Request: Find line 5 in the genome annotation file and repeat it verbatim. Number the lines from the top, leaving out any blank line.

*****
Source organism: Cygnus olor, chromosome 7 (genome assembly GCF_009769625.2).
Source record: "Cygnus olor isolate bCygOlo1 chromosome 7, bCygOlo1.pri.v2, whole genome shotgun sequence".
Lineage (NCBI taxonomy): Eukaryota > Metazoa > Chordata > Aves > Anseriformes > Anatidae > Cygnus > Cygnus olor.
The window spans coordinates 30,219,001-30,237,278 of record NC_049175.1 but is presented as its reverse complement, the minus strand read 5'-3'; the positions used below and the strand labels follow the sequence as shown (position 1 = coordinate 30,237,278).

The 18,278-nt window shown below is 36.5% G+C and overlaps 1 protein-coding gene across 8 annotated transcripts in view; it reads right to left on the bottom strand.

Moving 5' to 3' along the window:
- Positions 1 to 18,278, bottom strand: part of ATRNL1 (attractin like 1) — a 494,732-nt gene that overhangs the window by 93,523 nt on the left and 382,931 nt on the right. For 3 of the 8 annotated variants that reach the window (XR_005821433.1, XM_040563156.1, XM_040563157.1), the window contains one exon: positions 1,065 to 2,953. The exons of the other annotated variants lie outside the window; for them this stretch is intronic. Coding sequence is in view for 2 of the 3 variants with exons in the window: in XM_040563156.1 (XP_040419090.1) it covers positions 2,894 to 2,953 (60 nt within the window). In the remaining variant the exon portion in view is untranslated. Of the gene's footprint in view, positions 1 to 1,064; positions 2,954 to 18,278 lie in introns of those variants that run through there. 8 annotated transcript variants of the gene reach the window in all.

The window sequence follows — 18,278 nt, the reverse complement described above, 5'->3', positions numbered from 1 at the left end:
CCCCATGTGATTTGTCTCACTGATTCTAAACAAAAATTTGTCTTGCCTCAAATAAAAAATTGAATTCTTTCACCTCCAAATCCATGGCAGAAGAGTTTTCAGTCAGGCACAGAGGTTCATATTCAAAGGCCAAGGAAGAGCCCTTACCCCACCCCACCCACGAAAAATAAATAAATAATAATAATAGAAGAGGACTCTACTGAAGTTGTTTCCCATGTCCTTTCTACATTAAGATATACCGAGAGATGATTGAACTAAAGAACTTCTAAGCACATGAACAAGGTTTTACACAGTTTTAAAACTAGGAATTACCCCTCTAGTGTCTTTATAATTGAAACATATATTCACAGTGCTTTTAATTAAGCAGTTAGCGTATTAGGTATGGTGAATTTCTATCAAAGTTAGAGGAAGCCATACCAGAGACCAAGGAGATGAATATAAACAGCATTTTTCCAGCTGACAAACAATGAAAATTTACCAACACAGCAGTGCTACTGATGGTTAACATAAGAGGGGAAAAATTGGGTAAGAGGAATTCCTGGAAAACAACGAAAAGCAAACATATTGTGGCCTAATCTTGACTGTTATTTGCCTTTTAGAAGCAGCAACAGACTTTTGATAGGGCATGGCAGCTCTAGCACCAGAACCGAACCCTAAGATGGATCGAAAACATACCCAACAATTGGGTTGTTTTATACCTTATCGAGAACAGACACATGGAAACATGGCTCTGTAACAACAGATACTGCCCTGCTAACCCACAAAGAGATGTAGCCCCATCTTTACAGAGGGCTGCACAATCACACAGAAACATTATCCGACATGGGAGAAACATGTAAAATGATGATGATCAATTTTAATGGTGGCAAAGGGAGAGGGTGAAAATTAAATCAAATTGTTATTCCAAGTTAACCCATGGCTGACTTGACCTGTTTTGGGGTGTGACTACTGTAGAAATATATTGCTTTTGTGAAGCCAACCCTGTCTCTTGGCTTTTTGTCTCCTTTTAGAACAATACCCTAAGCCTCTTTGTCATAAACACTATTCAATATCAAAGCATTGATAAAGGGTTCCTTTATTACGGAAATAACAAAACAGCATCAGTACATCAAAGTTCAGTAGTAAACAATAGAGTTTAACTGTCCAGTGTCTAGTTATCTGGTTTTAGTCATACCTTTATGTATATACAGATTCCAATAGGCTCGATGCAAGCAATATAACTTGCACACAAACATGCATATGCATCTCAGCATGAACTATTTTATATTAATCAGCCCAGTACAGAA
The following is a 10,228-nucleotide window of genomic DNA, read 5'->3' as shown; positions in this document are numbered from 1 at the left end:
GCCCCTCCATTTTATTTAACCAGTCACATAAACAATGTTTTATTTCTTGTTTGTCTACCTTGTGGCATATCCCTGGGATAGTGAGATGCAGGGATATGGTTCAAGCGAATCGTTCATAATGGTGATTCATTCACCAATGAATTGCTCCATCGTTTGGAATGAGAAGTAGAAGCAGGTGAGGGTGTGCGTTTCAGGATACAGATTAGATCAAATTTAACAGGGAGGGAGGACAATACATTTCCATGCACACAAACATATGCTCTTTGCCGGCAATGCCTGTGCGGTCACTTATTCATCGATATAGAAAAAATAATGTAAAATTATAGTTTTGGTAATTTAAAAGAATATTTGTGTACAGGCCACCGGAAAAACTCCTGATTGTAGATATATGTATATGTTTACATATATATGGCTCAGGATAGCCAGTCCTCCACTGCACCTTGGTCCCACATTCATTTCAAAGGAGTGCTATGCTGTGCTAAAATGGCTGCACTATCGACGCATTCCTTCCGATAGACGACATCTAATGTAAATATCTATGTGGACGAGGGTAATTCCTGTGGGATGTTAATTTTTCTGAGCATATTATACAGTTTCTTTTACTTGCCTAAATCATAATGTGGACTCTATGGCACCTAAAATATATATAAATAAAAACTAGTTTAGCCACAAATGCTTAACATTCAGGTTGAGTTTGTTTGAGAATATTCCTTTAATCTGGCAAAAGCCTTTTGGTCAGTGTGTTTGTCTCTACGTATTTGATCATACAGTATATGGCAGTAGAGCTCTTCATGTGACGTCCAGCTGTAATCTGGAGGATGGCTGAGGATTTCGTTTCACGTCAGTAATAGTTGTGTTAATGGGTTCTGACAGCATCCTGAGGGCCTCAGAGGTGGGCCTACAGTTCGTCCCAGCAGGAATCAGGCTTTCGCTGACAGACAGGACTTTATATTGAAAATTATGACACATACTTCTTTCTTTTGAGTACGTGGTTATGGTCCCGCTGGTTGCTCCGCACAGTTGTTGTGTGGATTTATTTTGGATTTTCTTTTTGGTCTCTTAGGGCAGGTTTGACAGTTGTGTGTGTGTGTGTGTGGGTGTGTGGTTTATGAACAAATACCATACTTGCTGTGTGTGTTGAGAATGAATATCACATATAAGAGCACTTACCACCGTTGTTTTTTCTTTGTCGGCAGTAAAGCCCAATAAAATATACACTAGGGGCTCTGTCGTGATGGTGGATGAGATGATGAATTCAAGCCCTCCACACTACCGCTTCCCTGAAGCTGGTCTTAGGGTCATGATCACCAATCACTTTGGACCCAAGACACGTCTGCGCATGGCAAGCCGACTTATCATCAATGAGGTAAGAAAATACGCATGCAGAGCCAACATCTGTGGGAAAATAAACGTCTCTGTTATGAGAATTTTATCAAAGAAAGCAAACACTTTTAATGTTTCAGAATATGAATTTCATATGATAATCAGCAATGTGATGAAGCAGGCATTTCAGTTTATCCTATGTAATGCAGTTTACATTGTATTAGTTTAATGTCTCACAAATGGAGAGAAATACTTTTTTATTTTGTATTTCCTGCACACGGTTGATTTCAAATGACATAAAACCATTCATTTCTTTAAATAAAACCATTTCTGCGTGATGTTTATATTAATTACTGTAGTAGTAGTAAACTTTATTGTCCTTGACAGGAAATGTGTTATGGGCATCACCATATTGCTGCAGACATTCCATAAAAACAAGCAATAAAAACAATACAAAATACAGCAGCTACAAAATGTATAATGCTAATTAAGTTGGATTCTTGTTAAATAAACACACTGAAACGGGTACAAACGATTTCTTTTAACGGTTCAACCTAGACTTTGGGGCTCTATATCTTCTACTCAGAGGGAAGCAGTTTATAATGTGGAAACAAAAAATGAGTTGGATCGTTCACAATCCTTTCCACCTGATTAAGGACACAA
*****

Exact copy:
The 18,278-nt window shown below is 36.5% G+C and overlaps 1 protein-coding gene across 8 annotated transcripts in view; it reads right to left on the bottom strand.